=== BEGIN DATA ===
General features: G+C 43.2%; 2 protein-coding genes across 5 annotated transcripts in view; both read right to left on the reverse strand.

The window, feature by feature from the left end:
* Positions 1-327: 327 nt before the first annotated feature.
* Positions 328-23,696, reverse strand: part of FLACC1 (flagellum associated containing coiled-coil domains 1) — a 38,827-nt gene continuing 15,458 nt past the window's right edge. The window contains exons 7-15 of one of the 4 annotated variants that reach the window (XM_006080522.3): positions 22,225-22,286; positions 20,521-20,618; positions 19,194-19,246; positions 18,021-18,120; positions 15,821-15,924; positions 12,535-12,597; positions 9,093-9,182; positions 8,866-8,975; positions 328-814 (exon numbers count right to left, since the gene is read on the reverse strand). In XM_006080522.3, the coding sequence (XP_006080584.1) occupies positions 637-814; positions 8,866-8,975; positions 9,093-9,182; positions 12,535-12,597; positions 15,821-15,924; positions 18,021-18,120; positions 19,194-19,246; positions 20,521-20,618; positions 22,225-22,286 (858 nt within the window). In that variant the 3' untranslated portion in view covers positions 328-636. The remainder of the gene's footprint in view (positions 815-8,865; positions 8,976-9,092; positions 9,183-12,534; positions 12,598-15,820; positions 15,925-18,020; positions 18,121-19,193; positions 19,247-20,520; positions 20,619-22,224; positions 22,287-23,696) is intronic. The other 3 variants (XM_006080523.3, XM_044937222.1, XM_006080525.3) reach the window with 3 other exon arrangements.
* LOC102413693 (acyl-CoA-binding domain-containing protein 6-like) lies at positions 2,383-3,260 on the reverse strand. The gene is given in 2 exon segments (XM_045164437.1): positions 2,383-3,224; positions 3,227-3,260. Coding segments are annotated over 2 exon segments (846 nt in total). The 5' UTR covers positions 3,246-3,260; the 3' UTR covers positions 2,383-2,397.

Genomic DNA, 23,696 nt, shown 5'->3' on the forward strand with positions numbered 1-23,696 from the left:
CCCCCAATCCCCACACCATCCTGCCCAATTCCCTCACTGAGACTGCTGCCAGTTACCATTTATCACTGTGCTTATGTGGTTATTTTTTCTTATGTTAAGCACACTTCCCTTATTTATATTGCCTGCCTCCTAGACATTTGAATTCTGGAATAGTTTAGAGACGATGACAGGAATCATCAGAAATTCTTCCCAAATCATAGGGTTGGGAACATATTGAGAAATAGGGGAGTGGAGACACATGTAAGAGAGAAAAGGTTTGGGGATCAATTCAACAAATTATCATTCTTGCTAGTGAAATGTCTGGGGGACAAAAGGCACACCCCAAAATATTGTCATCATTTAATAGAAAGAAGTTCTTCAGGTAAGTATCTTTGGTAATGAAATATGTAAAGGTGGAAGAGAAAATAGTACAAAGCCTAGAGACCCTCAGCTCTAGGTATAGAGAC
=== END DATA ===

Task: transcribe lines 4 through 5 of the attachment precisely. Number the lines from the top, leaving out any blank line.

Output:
* Positions 328-23,696, reverse strand: part of FLACC1 (flagellum associated containing coiled-coil domains 1) — a 38,827-nt gene continuing 15,458 nt past the window's right edge. The window contains exons 7-15 of one of the 4 annotated variants that reach the window (XM_006080522.3): positions 22,225-22,286; positions 20,521-20,618; positions 19,194-19,246; positions 18,021-18,120; positions 15,821-15,924; positions 12,535-12,597; positions 9,093-9,182; positions 8,866-8,975; positions 328-814 (exon numbers count right to left, since the gene is read on the reverse strand). In XM_006080522.3, the coding sequence (XP_006080584.1) occupies positions 637-814; positions 8,866-8,975; positions 9,093-9,182; positions 12,535-12,597; positions 15,821-15,924; positions 18,021-18,120; positions 19,194-19,246; positions 20,521-20,618; positions 22,225-22,286 (858 nt within the window). In that variant the 3' untranslated portion in view covers positions 328-636. The remainder of the gene's footprint in view (positions 815-8,865; positions 8,976-9,092; positions 9,183-12,534; positions 12,598-15,820; positions 15,925-18,020; positions 18,121-19,193; positions 19,247-20,520; positions 20,619-22,224; positions 22,287-23,696) is intronic. The other 3 variants (XM_006080523.3, XM_044937222.1, XM_006080525.3) reach the window with 3 other exon arrangements.
* LOC102413693 (acyl-CoA-binding domain-containing protein 6-like) lies at positions 2,383-3,260 on the reverse strand. The gene is given in 2 exon segments (XM_045164437.1): positions 2,383-3,224; positions 3,227-3,260. Coding segments are annotated over 2 exon segments (846 nt in total). The 5' UTR covers positions 3,246-3,260; the 3' UTR covers positions 2,383-2,397.